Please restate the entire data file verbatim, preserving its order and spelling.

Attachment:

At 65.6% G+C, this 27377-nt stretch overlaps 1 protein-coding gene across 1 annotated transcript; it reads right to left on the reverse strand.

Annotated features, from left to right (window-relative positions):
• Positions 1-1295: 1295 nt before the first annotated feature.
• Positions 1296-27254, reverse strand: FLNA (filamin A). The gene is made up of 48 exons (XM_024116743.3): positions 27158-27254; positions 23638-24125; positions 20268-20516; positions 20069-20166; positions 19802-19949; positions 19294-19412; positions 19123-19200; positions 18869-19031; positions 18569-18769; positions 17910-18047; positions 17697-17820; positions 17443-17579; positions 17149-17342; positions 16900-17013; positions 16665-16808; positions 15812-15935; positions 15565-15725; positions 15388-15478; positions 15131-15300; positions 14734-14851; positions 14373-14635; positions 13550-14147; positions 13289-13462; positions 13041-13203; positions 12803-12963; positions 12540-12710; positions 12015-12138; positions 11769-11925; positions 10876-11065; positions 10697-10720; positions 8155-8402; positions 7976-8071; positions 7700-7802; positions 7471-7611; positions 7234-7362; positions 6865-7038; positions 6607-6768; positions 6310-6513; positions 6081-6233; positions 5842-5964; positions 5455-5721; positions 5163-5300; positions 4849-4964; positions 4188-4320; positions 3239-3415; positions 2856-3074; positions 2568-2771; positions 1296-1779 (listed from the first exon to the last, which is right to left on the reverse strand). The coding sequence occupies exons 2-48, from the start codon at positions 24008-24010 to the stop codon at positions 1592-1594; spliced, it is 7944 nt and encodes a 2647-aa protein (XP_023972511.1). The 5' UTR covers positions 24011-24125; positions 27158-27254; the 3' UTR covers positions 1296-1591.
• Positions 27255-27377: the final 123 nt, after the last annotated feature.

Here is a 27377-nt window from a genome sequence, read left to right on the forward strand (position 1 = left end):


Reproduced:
At 65.6% G+C, this 27377-nt stretch overlaps 1 protein-coding gene across 1 annotated transcript; it reads right to left on the reverse strand.

Annotated features, from left to right (window-relative positions):
• Positions 1-1295: 1295 nt before the first annotated feature.
• Positions 1296-27254, reverse strand: FLNA (filamin A). The gene is made up of 48 exons (XM_024116743.3): positions 27158-27254; positions 23638-24125; positions 20268-20516; positions 20069-20166; positions 19802-19949; positions 19294-19412; positions 19123-19200; positions 18869-19031; positions 18569-18769; positions 17910-18047; positions 17697-17820; positions 17443-17579; positions 17149-17342; positions 16900-17013; positions 16665-16808; positions 15812-15935; positions 15565-15725; positions 15388-15478; positions 15131-15300; positions 14734-14851; positions 14373-14635; positions 13550-14147; positions 13289-13462; positions 13041-13203; positions 12803-12963; positions 12540-12710; positions 12015-12138; positions 11769-11925; positions 10876-11065; positions 10697-10720; positions 8155-8402; positions 7976-8071; positions 7700-7802; positions 7471-7611; positions 7234-7362; positions 6865-7038; positions 6607-6768; positions 6310-6513; positions 6081-6233; positions 5842-5964; positions 5455-5721; positions 5163-5300; positions 4849-4964; positions 4188-4320; positions 3239-3415; positions 2856-3074; positions 2568-2771; positions 1296-1779 (listed from the first exon to the last, which is right to left on the reverse strand). The coding sequence occupies exons 2-48, from the start codon at positions 24008-24010 to the stop codon at positions 1592-1594; spliced, it is 7944 nt and encodes a 2647-aa protein (XP_023972511.1). The 5' UTR covers positions 24011-24125; positions 27158-27254; the 3' UTR covers positions 1296-1591.
• Positions 27255-27377: the final 123 nt, after the last annotated feature.

Here is a 27377-nt window from a genome sequence, read left to right on the forward strand (position 1 = left end):